Being a single mom, my children accompanied me to demonstrations and other events. They also were happy to have their two ‘uncles’ who praised their accomplishments and listened to their problems. They witnessed the discrimination of people they cared about and learned a lot about love. Over the years there were frequently people, usually young, who had been disowned by their families for being gay. It was not uncommon for someone to show up at our house just looking for someone to talk to who was not afraid of a hug. Our financial resources were limited but I was an expert on stretching meals and there was always room at the table. Often they would join the children and I for a movie and just be happy to be part of the family. Of the many who crossed our doorstep, each one brought their own gifts. Those without a smile often had them before leaving.

Rich was the one who cut our hair from that first haircut soon after arriving and quickly became part of the family. He would come over and visit and watch Beauty and The Beast with my daughter and youngest son. During a particularly rough patch at our house, he showed up with two sacks of groceries and proceeded to make us dinner. That is family! There was a huge hole in our hearts when Rich died suddenly of a complication of AIDS. Rich was 28 years old. At his funeral, there were two sides. On one side was his mother, friends and my children and I. It was quickly obvious who was running the ‘show’. Rich’s father had a microphone and called from people who were sitting with him and turning away from the other side. He wanted testimony about Rich with no mention of who he really was after the age of five. Numerous people gave their tributes to Rich but it was so strange, it was obvious they didn’t have a clue who he was. As young as Tovah and her little brother Joseph were, they knew that those people were not speaking of the Rich we knew. During this whole time, not one person from the mother’s side of the room was invited to speak. It was clear that they wished we were not there at all. Regardless, we were there for Rich and his mom.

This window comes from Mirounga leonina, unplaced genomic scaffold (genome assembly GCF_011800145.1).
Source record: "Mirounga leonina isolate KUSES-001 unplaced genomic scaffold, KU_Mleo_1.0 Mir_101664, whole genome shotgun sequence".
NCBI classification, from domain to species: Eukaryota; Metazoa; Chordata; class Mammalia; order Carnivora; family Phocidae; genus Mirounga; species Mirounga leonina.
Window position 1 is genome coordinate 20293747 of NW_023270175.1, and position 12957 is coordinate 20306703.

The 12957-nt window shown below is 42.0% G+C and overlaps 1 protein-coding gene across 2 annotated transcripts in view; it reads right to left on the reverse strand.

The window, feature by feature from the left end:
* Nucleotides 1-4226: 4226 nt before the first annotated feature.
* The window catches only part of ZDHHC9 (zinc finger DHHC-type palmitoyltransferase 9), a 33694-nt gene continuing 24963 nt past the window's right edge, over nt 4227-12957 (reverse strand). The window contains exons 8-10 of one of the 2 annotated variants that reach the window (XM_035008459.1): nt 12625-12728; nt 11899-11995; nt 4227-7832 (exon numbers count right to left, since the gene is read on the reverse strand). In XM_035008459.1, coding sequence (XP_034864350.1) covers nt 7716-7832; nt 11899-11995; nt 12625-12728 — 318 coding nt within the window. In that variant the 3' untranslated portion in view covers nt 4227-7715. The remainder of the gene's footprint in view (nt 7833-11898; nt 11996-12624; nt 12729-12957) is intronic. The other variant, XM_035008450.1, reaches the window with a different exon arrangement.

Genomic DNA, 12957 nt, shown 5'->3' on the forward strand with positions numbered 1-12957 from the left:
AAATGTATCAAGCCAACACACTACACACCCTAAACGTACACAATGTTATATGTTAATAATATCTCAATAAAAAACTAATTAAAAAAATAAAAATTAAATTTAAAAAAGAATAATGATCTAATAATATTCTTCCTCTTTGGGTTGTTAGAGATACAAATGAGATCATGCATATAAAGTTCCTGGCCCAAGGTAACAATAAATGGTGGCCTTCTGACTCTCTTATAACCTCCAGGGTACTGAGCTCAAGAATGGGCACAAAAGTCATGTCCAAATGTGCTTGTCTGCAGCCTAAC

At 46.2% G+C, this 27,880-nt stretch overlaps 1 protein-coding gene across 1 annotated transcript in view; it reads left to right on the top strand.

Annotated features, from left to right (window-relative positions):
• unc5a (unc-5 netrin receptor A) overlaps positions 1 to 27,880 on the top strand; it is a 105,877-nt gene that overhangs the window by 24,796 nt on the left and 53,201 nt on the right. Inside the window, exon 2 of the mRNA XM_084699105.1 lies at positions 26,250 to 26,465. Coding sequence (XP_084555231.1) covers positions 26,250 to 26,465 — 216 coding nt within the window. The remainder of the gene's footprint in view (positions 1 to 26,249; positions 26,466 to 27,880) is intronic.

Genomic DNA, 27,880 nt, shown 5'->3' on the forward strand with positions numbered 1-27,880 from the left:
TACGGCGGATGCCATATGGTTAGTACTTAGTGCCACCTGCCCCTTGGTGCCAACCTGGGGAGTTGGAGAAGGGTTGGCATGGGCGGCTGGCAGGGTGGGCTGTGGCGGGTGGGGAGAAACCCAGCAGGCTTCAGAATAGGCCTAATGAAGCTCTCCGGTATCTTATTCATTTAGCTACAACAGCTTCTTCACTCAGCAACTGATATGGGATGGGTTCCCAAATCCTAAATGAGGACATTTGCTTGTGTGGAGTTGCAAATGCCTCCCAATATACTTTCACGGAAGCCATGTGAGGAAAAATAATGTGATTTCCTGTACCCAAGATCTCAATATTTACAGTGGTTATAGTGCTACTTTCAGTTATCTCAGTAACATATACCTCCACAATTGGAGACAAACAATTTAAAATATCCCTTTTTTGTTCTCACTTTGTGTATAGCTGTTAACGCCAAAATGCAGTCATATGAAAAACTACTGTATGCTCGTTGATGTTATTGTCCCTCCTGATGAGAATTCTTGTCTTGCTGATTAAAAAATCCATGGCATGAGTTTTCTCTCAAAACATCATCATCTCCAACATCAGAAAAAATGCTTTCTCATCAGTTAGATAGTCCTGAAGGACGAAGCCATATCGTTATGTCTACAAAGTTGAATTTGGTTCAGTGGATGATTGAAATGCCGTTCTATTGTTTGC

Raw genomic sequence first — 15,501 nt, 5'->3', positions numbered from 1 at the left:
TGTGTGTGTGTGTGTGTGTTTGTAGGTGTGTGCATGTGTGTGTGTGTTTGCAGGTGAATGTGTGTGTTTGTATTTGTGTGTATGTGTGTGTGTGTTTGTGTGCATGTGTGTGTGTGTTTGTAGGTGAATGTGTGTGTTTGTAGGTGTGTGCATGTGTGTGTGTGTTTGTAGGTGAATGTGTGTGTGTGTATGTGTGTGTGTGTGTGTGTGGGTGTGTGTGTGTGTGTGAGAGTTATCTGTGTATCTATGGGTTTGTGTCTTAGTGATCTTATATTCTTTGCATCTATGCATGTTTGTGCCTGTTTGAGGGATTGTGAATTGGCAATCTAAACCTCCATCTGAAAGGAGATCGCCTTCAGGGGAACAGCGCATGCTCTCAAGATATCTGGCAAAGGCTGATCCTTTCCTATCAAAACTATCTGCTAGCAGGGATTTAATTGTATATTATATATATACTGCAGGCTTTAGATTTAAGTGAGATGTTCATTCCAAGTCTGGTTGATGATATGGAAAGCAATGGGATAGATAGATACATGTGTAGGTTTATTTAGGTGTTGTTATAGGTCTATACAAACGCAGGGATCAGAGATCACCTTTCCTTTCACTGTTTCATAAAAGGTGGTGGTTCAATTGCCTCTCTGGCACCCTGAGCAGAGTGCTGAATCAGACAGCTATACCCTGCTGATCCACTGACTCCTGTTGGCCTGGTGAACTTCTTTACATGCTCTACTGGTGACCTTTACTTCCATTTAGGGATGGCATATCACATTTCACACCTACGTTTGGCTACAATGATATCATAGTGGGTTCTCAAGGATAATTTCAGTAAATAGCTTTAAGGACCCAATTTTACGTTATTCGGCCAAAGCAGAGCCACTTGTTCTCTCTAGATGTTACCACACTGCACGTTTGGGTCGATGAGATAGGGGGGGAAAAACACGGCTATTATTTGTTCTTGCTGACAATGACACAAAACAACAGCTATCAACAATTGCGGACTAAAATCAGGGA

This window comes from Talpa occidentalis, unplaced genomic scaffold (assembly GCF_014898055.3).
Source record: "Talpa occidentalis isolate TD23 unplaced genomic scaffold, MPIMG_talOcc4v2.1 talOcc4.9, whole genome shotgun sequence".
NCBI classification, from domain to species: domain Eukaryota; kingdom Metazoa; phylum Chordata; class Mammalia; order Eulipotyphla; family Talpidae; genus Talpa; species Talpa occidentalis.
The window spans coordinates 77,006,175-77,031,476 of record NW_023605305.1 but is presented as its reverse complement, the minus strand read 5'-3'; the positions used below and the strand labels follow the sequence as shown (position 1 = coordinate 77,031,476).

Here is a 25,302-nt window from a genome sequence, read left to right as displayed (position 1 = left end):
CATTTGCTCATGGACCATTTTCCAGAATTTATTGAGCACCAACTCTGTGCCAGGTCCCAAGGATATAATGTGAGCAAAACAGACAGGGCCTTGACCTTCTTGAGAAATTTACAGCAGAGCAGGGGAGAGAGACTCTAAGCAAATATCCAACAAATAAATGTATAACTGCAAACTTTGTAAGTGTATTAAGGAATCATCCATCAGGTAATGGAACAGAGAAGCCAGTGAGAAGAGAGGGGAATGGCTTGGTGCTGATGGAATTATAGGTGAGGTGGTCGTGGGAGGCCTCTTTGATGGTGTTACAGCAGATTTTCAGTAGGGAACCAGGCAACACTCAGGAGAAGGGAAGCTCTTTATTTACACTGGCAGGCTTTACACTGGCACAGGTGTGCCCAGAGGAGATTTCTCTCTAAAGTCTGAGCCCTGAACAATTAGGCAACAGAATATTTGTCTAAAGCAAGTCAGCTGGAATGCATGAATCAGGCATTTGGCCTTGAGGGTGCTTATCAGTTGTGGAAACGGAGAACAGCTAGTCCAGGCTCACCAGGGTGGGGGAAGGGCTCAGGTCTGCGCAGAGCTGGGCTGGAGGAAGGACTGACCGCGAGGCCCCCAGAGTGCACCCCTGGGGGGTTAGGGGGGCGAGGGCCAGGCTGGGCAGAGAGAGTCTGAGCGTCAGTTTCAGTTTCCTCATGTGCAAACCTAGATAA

When I had received the call of Rich’s sudden passing, I was angry. My response was a poem. I had not planned to take it to the funeral but at the last minute grabbed it on my way out the door. While the testimonies roared, I shared the poem with two friends, David and Miki who had worked with Rich for several years. Our eyes spoke volumes and they nudged me a bit too far. Now I am quite the introvert and would rather face the root canal than get up and speak but I quietly walked up behind the last speaker and took the microphone from his hand. He was too surprised to respond. My heart was pumping fast but this was for Rich and for his mom. I have no doubt my hands were shaking as much as my knees but I read it as I had written it. There were no apologies for any language used and his mother was very touched. Now the children and I knew all too well why he never spoke of his father.

And I have to believe for now

You’re not that far away(Richard Bonilla 1966-1994)

Good Night Sweet Prince

Yes, it really hurts!

Yes, I’m angry

And a 28 year-old man

Is not suppose to die 

To gasp for his last breath

Alone

Because the onset of P.C.P. (opportunistic infection of AIDS)

Was sudden

He said it was the flu

And he was gone

Before his mother got word

He was sick

Before she could return from Alaska

Before we could be there

He died

Alone

And I hurt

And my children hurt

And the black hole has tightened

Its grip on our lives

And I hate this fucking disease

That ravages the flesh of the young

Stealing their tomorrows

And our tomorrows with him

And I’m sorry I didn’t tell you

That last haircut was the best I ever had

And I’m angry

That you won’t be sitting next to me

When Joseph dances the nutcracker

And I’m angry there wasn’t more time

For more hugs

And there are always more things

We planned to say and do

And I’m angry that when I walk into your shop

Your not there

With your flick of the wrist “hi girl”

And your bear crunch hug

Your toothpaste grin

Your liquid black eyes

Full of laughter and tears

And I’m sad

And my tears are for you

And for us

And I’m grateful

For the three years we had

For the hours you played with the kids

Praising their triumphs

Accepting their shortcomings, and mine

You always saw the best in them

And when their father rejected them again

And when I was down

You left work early, shopped